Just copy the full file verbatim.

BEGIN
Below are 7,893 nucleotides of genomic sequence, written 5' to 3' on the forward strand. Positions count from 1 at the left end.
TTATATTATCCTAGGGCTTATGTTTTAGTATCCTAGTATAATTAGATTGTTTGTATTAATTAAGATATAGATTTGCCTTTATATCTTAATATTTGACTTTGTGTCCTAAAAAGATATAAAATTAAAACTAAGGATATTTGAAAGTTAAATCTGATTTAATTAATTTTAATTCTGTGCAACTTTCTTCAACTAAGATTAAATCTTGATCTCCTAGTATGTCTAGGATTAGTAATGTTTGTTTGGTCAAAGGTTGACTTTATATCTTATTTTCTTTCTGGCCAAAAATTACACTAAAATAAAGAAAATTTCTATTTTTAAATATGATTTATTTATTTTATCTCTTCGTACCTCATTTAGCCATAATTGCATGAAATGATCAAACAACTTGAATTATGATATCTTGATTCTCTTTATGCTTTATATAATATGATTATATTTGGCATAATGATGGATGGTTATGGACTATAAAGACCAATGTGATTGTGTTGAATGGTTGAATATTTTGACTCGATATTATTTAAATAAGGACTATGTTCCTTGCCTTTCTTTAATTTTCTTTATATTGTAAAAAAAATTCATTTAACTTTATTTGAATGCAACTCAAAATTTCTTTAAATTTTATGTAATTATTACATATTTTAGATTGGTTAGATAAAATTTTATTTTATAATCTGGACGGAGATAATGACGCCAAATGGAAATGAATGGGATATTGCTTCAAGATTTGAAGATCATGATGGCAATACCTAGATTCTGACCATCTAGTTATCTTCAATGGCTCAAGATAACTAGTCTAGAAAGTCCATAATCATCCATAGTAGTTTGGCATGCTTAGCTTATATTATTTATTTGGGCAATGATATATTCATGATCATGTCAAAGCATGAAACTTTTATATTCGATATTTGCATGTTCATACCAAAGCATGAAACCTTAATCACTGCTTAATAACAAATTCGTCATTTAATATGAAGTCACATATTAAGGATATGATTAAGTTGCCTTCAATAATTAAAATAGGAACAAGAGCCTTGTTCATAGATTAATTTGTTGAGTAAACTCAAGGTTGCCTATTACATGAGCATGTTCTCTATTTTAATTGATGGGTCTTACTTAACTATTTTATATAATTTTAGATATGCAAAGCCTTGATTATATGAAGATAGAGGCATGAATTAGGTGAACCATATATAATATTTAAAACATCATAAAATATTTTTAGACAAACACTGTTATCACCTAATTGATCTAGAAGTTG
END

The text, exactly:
Below are 7,893 nucleotides of genomic sequence, written 5' to 3' on the forward strand. Positions count from 1 at the left end.
TTATATTATCCTAGGGCTTATGTTTTAGTATCCTAGTATAATTAGATTGTTTGTATTAATTAAGATATAGATTTGCCTTTATATCTTAATATTTGACTTTGTGTCCTAAAAAGATATAAAATTAAAACTAAGGATATTTGAAAGTTAAATCTGATTTAATTAATTTTAATTCTGTGCAACTTTCTTCAACTAAGATTAAATCTTGATCTCCTAGTATGTCTAGGATTAGTAATGTTTGTTTGGTCAAAGGTTGACTTTATATCTTATTTTCTTTCTGGCCAAAAATTACACTAAAATAAAGAAAATTTCTATTTTTAAATATGATTTATTTATTTTATCTCTTCGTACCTCATTTAGCCATAATTGCATGAAATGATCAAACAACTTGAATTATGATATCTTGATTCTCTTTATGCTTTATATAATATGATTATATTTGGCATAATGATGGATGGTTATGGACTATAAAGACCAATGTGATTGTGTTGAATGGTTGAATATTTTGACTCGATATTATTTAAATAAGGACTATGTTCCTTGCCTTTCTTTAATTTTCTTTATATTGTAAAAAAAATTCATTTAACTTTATTTGAATGCAACTCAAAATTTCTTTAAATTTTATGTAATTATTACATATTTTAGATTGGTTAGATAAAATTTTATTTTATAATCTGGACGGAGATAATGACGCCAAATGGAAATGAATGGGATATTGCTTCAAGATTTGAAGATCATGATGGCAATACCTAGATTCTGACCATCTAGTTATCTTCAATGGCTCAAGATAACTAGTCTAGAAAGTCCATAATCATCCATAGTAGTTTGGCATGCTTAGCTTATATTATTTATTTGGGCAATGATATATTCATGATCATGTCAAAGCATGAAACTTTTATATTCGATATTTGCATGTTCATACCAAAGCATGAAACCTTAATCACTGCTTAATAACAAATTCGTCATTTAATATGAAGTCACATATTAAGGATATGATTAAGTTGCCTTCAATAATTAAAATAGGAACAAGAGCCTTGTTCATAGATTAATTTGTTGAGTAAACTCAAGGTTGCCTATTACATGAGCATGTTCTCTATTTTAATTGATGGGTCTTACTTAACTATTTTATATAATTTTAGATATGCAAAGCCTTGATTATATGAAGATAGAGGCATGAATTAGGTGAACCATATATAATATTTAAAACATCATAAAATATTTTTAGACAAACACTGTTATCACCTAATTGATCTAGAAGTTG